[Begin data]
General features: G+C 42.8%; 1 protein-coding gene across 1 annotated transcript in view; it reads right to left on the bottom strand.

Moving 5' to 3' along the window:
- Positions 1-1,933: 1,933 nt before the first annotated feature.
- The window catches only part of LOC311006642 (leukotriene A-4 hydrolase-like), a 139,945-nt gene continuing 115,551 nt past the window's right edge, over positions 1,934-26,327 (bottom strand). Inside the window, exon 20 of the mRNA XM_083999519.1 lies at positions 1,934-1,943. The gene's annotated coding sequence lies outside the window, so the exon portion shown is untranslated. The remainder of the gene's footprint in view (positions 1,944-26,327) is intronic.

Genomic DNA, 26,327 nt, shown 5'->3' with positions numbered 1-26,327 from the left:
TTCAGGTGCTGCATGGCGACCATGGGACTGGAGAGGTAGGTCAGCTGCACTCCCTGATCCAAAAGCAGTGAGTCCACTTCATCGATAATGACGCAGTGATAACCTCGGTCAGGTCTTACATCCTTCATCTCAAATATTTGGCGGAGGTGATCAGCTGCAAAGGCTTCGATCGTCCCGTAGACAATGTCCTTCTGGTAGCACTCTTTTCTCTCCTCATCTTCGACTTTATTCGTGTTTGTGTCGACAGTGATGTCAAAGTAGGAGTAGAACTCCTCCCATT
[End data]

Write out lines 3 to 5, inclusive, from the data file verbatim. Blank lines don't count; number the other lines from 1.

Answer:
- Positions 1-1,933: 1,933 nt before the first annotated feature.
- The window catches only part of LOC311006642 (leukotriene A-4 hydrolase-like), a 139,945-nt gene continuing 115,551 nt past the window's right edge, over positions 1,934-26,327 (bottom strand). Inside the window, exon 20 of the mRNA XM_083999519.1 lies at positions 1,934-1,943. The gene's annotated coding sequence lies outside the window, so the exon portion shown is untranslated. The remainder of the gene's footprint in view (positions 1,944-26,327) is intronic.

Genomic DNA, 26,327 nt, shown 5'->3' with positions numbered 1-26,327 from the left: